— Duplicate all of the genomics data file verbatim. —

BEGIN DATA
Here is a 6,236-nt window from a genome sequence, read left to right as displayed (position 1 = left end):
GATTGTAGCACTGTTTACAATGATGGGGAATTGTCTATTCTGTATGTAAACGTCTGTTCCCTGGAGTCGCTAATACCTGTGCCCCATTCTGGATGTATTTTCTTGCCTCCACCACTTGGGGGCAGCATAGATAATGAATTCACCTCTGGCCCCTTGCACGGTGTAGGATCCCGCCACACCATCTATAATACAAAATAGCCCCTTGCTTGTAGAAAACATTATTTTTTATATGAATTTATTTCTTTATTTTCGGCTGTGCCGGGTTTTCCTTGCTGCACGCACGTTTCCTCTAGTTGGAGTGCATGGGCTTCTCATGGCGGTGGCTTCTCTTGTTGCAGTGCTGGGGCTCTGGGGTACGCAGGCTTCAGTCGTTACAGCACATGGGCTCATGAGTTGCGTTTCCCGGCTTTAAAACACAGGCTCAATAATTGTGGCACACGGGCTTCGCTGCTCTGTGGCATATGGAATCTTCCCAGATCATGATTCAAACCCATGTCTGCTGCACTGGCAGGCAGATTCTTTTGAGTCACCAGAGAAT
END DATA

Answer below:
Here is a 6,236-nt window from a genome sequence, read left to right as displayed (position 1 = left end):
GATTGTAGCACTGTTTACAATGATGGGGAATTGTCTATTCTGTATGTAAACGTCTGTTCCCTGGAGTCGCTAATACCTGTGCCCCATTCTGGATGTATTTTCTTGCCTCCACCACTTGGGGGCAGCATAGATAATGAATTCACCTCTGGCCCCTTGCACGGTGTAGGATCCCGCCACACCATCTATAATACAAAATAGCCCCTTGCTTGTAGAAAACATTATTTTTTATATGAATTTATTTCTTTATTTTCGGCTGTGCCGGGTTTTCCTTGCTGCACGCACGTTTCCTCTAGTTGGAGTGCATGGGCTTCTCATGGCGGTGGCTTCTCTTGTTGCAGTGCTGGGGCTCTGGGGTACGCAGGCTTCAGTCGTTACAGCACATGGGCTCATGAGTTGCGTTTCCCGGCTTTAAAACACAGGCTCAATAATTGTGGCACACGGGCTTCGCTGCTCTGTGGCATATGGAATCTTCCCAGATCATGATTCAAACCCATGTCTGCTGCACTGGCAGGCAGATTCTTTTGAGTCACCAGAGAAT